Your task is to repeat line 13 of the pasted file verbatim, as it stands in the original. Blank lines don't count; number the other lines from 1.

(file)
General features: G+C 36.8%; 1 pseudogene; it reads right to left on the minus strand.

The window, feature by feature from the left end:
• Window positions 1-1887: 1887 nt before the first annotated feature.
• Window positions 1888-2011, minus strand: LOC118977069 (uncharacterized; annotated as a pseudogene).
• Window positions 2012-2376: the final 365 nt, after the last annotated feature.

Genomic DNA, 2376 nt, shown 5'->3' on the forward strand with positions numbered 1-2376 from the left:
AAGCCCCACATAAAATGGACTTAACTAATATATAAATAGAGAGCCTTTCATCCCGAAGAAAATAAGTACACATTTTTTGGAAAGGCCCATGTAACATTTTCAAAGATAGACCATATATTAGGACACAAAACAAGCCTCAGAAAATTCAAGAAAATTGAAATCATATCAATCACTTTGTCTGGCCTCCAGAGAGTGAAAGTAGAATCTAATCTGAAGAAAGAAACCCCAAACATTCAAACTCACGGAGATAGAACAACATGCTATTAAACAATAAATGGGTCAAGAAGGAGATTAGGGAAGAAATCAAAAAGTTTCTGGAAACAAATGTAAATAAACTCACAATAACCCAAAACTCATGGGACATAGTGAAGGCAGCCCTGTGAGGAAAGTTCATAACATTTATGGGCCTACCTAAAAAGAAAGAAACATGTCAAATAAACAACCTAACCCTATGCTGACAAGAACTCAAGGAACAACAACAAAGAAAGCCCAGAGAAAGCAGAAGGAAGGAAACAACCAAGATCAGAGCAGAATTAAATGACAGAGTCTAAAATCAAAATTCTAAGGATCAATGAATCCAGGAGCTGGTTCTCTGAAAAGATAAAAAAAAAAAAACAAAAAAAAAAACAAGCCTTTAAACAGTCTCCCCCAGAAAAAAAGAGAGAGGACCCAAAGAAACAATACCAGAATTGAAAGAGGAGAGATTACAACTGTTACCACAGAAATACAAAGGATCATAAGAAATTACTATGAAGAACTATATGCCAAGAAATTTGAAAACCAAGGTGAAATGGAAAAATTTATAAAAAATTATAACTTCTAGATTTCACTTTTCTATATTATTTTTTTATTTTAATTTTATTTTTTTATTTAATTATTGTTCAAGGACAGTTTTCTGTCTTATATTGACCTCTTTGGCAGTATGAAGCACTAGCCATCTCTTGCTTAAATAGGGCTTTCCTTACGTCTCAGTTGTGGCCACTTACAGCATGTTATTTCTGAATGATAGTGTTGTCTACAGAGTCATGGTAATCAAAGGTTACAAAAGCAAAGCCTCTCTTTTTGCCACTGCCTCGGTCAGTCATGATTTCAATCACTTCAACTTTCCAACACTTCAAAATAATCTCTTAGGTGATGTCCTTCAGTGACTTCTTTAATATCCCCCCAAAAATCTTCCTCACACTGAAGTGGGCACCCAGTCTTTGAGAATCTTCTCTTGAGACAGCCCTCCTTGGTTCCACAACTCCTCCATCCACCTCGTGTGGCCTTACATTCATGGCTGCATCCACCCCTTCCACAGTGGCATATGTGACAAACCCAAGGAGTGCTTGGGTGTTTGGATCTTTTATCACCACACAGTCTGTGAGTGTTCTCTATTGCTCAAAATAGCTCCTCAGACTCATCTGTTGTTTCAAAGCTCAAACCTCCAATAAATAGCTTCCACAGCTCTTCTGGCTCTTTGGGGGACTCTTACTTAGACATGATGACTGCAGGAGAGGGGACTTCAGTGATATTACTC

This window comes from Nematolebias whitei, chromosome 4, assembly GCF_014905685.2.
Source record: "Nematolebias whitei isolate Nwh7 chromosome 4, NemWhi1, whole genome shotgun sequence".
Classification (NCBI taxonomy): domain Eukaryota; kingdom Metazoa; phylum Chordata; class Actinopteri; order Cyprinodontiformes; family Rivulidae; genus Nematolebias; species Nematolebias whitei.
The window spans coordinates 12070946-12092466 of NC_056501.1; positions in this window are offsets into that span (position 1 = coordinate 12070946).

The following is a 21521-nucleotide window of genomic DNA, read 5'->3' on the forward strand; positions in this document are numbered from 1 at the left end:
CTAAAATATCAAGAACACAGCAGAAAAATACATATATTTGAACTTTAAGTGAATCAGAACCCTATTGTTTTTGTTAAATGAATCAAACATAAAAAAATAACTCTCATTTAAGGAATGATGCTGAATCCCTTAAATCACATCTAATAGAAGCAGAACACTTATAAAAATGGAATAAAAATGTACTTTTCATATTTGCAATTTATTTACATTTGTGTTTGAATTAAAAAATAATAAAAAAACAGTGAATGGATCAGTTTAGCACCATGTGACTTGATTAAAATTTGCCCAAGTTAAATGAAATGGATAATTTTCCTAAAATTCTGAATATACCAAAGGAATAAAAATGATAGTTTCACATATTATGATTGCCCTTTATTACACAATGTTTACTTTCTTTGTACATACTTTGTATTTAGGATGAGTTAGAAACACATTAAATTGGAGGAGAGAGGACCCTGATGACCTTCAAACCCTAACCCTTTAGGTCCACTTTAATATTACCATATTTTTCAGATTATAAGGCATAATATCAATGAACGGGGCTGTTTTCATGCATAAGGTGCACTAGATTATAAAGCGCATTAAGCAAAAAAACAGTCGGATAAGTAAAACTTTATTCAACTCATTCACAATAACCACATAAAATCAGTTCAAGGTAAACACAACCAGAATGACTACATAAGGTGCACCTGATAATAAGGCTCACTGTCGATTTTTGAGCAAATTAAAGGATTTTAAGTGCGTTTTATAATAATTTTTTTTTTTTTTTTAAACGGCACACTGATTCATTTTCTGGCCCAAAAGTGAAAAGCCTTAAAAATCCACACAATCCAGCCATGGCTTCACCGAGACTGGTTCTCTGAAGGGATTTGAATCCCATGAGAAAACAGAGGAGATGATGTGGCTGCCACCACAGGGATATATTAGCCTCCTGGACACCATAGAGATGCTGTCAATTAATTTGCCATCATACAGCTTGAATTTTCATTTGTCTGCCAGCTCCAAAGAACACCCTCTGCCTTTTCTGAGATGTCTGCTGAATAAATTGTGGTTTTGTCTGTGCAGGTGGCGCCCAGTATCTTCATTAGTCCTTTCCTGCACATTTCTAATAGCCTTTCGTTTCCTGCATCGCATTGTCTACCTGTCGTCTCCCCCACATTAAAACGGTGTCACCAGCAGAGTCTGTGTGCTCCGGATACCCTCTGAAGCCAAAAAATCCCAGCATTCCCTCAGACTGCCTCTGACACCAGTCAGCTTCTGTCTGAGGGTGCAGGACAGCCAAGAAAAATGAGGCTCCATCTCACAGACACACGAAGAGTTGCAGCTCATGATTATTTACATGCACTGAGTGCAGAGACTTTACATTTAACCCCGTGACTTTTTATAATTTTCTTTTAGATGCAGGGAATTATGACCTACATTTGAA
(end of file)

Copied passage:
CTAAAATATCAAGAACACAGCAGAAAAATACATATATTTGAACTTTAAGTGAATCAGAACCCTATTGTTTTTGTTAAATGAATCAAACATAAAAAAATAACTCTCATTTAAGGAATGATGCTGAATCCCTTAAATCACATCTAATAGAAGCAGAACACTTATAAAAATGGAATAAAAATGTACTTTTCATATTTGCAATTTATTTACATTTGTGTTTGAATTAAAAAATAATAAAAAAACAGTGAATGGATCAGTTTAGCACCATGTGACTTGATTAAAATTTGCCCAAGTTAAATGAAATGGATAATTTTCCTAAAATTCTGAATATACCAAAGGAATAAAAATGATAGTTTCACATATTATGATTGCCCTTTATTACACAATGTTTACTTTCTTTGTACATACTTTGTATTTAGGATGAGTTAGAAACACATTAAATTGGAGGAGAGAGGACCCTGATGACCTTCAAACCCTAACCCTTTAGGTCCACTTTAATATTACCATATTTTTCAGATTATAAGGCATAATATCAATGAACGGGGCTGTTTTCATGCATAAGGTGCACTAGATTATAAAGCGCATTAAGCAAAAAAACAGTCGGATAAGTAAAACTTTATTCAACTCATTCACAATAACCACATAAAATCAGTTCAAGGTAAACACAACCAGAATGACTACATAAGGTGCACCTGATAATAAGGCTCACTGTCGATTTTTGAGCAAATTAAAGGATTTTAAGTGCGTTTTATAATAATTTTTTTTTTTTTTTTAAACGGCACACTGATTCATTTTCTGGCCCAAAAGTGAAAAGCCTTAAAAATCCACACAATCCAGCCATGGCTTCACCGAGACTGGTTCTCTGAAGGGATTTGAATCCCATGAGAAAACAGAGGAGATGATGTGGCTGCCACCACAGGGATATATTAGCCTCCTGGACACCATAGAGATGCTGTCAATTAATTTGCCATCATACAGCTTGAATTTTCATTTGTCTGCCAGCTCCAAAGAACACCCTCTGCCTTTTCTGAGATGTCTGCTGAATAAATTGTGGTTTTGTCTGTGCAGGTGGCGCCCAGTATCTTCATTAGTCCTTTCCTGCACATTTCTAATAGCCTTTCGTTTCCTGCATCGCATTGTCTACCTGTCGTCTCCCCCACATTAAAACGGTGTCACCAGCAGAGTCTGTGTGCTCCGGATACCCTCTGAAGCCAAAAAATCCCAGCATTCCCTCAGACTGCCTCTGACACCAGTCAGCTTCTGTCTGAGGGTGCAGGACAGCCAAGAAAAATGAGGCTCCATCTCACAGACACACGAAGAGTTGCAGCTCATGATTATTTACATGCACTGAGTGCAGAGACTTTACATTTAACCCCGTGACTTTTTATAATTTTCTTTTAGATGCAGGGAATTATGACCTACATTTGAA